The sorry state of Greece - T he sorry state of Greeces...

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The sorry state of Greece’s public finances is a test not only for the country’s policymakers but also for Europe’s SOME would say that tragedy was inevitable from the moment, nine years ago last month, when Greece was admitted to the euro zone. Others would claim that woe was sure to befall such a disparate currency union sooner or later: if not Greece, then some other weak member of the club would have been the cause. Avoidable or not, trouble has arrived. At best, Greece has to undergo a dramatic budgetary tightening. Its fellow Europeans, or the IMF, may yet have to organise a humiliating bail-out. Some even talk—probably mistakenly—of the beginning of the end of the euro area. Last year Greece’s budget deficit reached 12.7% of GDP. Worries over whether the Greeks would act to cut it have caused paroxysms in the bond markets: late last month the yield on ten-year Greek government bonds vaulted to 7.1%, the highest since the country joined the euro area and about four percentage points more than that on German bunds, the euro zone’s safest investment. The panic abated on February 3rd, when the European Commission endorsed the Greek government’s plan to cut the deficit to 3% of GDP by 2012. The day before, Greece’s prime minister, George Papandreou, had used a television address to announce higher taxes on fuel and an extension of a public-sector wage freeze to include low-paid civil servants. However, Greece and Europe are not out of trouble yet. The commission says it will watch Greece closely to ensure that it keeps its promises: it expects a report in mid-March on Greece’s chances of hitting this year’s deficit target of 8.7% of GDP. Joaquín Almunia, the outgoing economics commissioner, said he hoped a positive assessment by the commission in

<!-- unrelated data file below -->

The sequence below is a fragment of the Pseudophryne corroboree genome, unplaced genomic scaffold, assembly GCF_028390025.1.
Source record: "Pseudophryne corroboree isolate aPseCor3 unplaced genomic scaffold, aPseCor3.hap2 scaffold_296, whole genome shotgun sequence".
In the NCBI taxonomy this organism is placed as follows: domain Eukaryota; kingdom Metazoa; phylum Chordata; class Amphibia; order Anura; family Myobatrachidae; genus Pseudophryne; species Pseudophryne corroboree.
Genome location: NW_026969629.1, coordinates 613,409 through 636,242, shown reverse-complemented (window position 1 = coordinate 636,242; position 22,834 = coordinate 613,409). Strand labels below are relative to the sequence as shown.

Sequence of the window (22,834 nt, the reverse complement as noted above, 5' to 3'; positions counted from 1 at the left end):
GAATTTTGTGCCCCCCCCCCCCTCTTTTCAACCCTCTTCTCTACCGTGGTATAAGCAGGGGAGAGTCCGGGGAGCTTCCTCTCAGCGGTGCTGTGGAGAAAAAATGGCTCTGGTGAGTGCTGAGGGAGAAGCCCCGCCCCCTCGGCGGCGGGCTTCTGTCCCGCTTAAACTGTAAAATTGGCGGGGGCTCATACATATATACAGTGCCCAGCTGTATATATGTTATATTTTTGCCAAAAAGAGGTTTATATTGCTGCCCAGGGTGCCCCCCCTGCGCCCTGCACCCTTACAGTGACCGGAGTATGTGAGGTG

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mid-May would help restore confidence in Greece, which has one of the world’s largest debt burdens relative to its GDP (see chart 1). If the Greeks do not regain the markets’ confidence, they may fail to refinance the €20 billion ($28 billion) or so of debt that falls due in April and May. At that point the government would default or would have to be bailed out. And Greece is not the only country about which the bond markets are worried. On the same day as the commission approved the Greek plans, investors were selling Portuguese bonds. The spread of ten-year bonds against bunds widened by 0.16 percentage points, to 1.43 points. A marathon, not a sprint Greece has a long history of fiscal trouble. It has spent half of the past two centuries in default, note Carmen Reinhart and Kenneth Rogoff in “This Time Is Different”, a history of financial crises. When it became the 12th country to join the euro in 2001, its public debt was more than 100% of GDP. Many thought its chronic budgetary mismanagement might harm the currency. For Greece, membership was a boon. Bond markets no longer had to worry about high
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This note was uploaded on 05/07/2011 for the course ECONOMY 101 taught by Professor Nam during the Spring '11 term at Hanoi University of Technology.

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The sorry state of Greece - T he sorry state of Greeces...

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